The Prostate Cancer Dilemma

The country is embarking on a huge screening program for prostate cancer which is likely to cost billions and may lead to many unnecessary operations, especially for elderly patients. But what may be bad at the national-policy level could be a lifesaver at the individual level for men in their fifties and early sixties.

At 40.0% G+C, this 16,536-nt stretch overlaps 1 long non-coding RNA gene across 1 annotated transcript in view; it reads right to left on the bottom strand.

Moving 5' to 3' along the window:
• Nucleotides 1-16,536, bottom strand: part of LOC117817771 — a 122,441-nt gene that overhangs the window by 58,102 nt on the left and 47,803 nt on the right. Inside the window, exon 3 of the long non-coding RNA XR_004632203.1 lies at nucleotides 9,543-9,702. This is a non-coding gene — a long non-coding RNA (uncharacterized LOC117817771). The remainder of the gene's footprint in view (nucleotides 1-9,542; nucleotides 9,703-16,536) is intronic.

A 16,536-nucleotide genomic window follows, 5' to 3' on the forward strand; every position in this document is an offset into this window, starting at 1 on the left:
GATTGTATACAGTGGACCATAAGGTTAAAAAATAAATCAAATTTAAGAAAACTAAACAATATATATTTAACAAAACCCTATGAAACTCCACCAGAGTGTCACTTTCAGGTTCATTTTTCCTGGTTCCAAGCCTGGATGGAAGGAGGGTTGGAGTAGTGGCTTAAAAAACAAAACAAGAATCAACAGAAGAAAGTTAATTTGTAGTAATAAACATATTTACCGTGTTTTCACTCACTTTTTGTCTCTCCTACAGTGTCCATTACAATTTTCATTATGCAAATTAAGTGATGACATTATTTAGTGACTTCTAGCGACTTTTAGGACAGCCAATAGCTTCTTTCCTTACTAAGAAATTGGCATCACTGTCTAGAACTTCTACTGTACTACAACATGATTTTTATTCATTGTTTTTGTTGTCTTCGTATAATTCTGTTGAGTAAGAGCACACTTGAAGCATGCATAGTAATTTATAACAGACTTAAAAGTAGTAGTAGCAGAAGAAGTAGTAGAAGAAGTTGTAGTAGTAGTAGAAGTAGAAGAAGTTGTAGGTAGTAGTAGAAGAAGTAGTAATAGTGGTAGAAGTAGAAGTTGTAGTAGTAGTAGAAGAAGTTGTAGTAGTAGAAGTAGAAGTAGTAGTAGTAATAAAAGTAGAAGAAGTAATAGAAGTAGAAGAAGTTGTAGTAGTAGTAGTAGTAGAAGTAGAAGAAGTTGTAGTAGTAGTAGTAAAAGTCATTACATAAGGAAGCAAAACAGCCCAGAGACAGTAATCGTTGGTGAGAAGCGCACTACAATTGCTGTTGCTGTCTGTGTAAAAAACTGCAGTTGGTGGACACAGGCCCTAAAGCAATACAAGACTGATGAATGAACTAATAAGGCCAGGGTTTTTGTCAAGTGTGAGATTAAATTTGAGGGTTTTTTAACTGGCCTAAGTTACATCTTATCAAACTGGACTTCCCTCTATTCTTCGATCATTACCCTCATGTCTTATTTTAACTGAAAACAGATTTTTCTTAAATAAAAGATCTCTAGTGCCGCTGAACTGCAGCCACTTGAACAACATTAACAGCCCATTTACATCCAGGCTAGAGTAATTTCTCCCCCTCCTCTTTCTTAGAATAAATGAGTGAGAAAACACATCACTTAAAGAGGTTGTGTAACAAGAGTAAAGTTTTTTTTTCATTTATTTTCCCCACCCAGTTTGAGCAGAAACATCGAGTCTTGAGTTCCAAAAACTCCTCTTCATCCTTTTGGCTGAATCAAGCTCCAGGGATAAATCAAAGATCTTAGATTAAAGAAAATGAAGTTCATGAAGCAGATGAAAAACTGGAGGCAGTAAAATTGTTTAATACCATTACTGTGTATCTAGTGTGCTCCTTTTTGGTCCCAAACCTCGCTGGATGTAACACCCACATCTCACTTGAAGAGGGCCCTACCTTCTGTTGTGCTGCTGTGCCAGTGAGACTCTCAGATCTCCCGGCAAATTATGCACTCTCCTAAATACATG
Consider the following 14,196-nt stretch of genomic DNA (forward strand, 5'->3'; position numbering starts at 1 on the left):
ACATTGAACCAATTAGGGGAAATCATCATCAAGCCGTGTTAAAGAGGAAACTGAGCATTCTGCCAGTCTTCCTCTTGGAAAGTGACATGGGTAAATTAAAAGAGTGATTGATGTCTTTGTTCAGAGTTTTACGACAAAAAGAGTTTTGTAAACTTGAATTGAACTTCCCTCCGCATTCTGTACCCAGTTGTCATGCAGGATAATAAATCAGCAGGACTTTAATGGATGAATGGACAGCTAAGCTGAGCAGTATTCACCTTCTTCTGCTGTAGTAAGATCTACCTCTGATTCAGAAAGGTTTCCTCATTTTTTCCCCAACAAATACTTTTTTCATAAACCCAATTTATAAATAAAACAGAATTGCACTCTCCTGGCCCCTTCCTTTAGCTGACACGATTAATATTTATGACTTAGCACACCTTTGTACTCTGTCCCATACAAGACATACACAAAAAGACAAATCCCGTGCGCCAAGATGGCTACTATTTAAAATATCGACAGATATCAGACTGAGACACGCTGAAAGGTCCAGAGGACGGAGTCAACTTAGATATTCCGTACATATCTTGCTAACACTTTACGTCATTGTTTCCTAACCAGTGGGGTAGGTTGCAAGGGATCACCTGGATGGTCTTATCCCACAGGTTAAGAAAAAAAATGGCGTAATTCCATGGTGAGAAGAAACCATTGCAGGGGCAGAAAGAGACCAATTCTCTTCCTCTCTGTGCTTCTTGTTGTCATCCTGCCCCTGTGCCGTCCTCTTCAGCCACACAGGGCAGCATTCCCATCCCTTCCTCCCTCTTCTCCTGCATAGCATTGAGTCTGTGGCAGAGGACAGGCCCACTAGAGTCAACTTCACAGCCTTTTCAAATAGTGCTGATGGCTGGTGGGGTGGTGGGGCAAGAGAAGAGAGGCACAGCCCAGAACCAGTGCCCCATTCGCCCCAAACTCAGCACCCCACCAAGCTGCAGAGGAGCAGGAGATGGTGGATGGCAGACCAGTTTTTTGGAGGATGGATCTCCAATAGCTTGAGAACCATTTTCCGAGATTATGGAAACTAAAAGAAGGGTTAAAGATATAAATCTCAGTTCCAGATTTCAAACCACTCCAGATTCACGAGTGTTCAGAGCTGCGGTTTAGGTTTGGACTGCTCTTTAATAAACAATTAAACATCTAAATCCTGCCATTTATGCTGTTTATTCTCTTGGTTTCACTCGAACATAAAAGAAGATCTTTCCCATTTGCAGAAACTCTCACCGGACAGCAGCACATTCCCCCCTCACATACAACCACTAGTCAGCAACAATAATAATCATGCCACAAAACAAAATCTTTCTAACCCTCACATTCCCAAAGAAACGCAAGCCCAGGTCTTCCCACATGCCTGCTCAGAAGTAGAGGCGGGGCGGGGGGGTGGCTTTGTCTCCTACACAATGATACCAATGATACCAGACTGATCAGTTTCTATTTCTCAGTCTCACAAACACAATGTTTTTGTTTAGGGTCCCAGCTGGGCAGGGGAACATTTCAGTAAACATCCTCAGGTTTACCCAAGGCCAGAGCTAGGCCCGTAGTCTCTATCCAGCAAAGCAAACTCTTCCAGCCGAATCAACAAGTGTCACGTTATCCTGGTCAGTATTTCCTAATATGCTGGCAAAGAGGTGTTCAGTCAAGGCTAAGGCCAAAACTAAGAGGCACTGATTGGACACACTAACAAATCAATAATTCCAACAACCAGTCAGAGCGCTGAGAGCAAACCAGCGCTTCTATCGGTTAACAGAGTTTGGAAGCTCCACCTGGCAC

THE effort would be very expensive. PSA tests and rectal exams cost about $80 together; biopsies cost perhaps $350. If 20.6 million men had PSA tests and rectal exams and two million had biopsies, the bill would be in the neighborhood of $2.3 billion. The average cost of a prostatectomy is about $20,000, according to Kit Simpson, a healthpolicy specialist at the University of North Carolina at Chapel Hill; 405,000 of them would cost $8.1 billion. Treating the impotence or incontinence caused by surgery can cost $10,000 per patient. The total price of remedying such side effects would depend on how often they occurred, but in 1990 an economic study by a statistician and a urologist at the U.S. Army medical complex in Fort Sam Houston, Texas, projected that the extra expense for side effects might reach $2.1 billion. At the time, the two men pointed out, the national bill for prostate cancer was $255 million. An immediate nationwide program of screening all men in the proper age category, they said, would drive the price up to $28 billion - a hundredfold increase. To critics, such figures suggest that a screening program could sentence hundreds of thousands of people to immediate and costly suffering in the name of avoiding a disease that will kill only a small number of them many years in the future.